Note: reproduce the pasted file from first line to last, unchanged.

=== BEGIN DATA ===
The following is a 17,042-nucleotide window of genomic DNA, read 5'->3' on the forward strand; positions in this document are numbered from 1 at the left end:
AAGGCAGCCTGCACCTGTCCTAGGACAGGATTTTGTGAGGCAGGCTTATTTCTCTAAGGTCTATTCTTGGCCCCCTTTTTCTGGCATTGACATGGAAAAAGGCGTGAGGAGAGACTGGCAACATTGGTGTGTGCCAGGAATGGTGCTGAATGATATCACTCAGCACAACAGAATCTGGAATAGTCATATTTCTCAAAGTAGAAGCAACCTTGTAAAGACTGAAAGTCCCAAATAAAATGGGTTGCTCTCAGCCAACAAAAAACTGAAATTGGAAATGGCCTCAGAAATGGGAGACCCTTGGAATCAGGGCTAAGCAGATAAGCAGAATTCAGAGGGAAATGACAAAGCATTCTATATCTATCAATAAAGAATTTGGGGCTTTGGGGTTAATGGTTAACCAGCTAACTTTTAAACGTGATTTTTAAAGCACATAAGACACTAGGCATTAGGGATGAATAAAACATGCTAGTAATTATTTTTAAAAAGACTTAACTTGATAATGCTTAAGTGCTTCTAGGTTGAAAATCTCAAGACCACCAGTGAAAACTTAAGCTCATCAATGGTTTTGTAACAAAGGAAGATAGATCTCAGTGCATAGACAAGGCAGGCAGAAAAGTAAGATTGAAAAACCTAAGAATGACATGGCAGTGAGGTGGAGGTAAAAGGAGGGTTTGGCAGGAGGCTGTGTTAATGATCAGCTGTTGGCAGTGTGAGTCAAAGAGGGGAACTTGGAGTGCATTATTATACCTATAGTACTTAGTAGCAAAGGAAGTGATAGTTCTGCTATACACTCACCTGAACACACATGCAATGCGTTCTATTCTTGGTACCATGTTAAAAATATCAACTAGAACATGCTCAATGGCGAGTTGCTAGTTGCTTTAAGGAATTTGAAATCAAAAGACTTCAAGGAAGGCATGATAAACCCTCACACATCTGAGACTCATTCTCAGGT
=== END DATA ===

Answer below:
The following is a 17,042-nucleotide window of genomic DNA, read 5'->3' on the forward strand; positions in this document are numbered from 1 at the left end:
AAGGCAGCCTGCACCTGTCCTAGGACAGGATTTTGTGAGGCAGGCTTATTTCTCTAAGGTCTATTCTTGGCCCCCTTTTTCTGGCATTGACATGGAAAAAGGCGTGAGGAGAGACTGGCAACATTGGTGTGTGCCAGGAATGGTGCTGAATGATATCACTCAGCACAACAGAATCTGGAATAGTCATATTTCTCAAAGTAGAAGCAACCTTGTAAAGACTGAAAGTCCCAAATAAAATGGGTTGCTCTCAGCCAACAAAAAACTGAAATTGGAAATGGCCTCAGAAATGGGAGACCCTTGGAATCAGGGCTAAGCAGATAAGCAGAATTCAGAGGGAAATGACAAAGCATTCTATATCTATCAATAAAGAATTTGGGGCTTTGGGGTTAATGGTTAACCAGCTAACTTTTAAACGTGATTTTTAAAGCACATAAGACACTAGGCATTAGGGATGAATAAAACATGCTAGTAATTATTTTTAAAAAGACTTAACTTGATAATGCTTAAGTGCTTCTAGGTTGAAAATCTCAAGACCACCAGTGAAAACTTAAGCTCATCAATGGTTTTGTAACAAAGGAAGATAGATCTCAGTGCATAGACAAGGCAGGCAGAAAAGTAAGATTGAAAAACCTAAGAATGACATGGCAGTGAGGTGGAGGTAAAAGGAGGGTTTGGCAGGAGGCTGTGTTAATGATCAGCTGTTGGCAGTGTGAGTCAAAGAGGGGAACTTGGAGTGCATTATTATACCTATAGTACTTAGTAGCAAAGGAAGTGATAGTTCTGCTATACACTCACCTGAACACACATGCAATGCGTTCTATTCTTGGTACCATGTTAAAAATATCAACTAGAACATGCTCAATGGCGAGTTGCTAGTTGCTTTAAGGAATTTGAAATCAAAAGACTTCAAGGAAGGCATGATAAACCCTCACACATCTGAGACTCATTCTCAGGT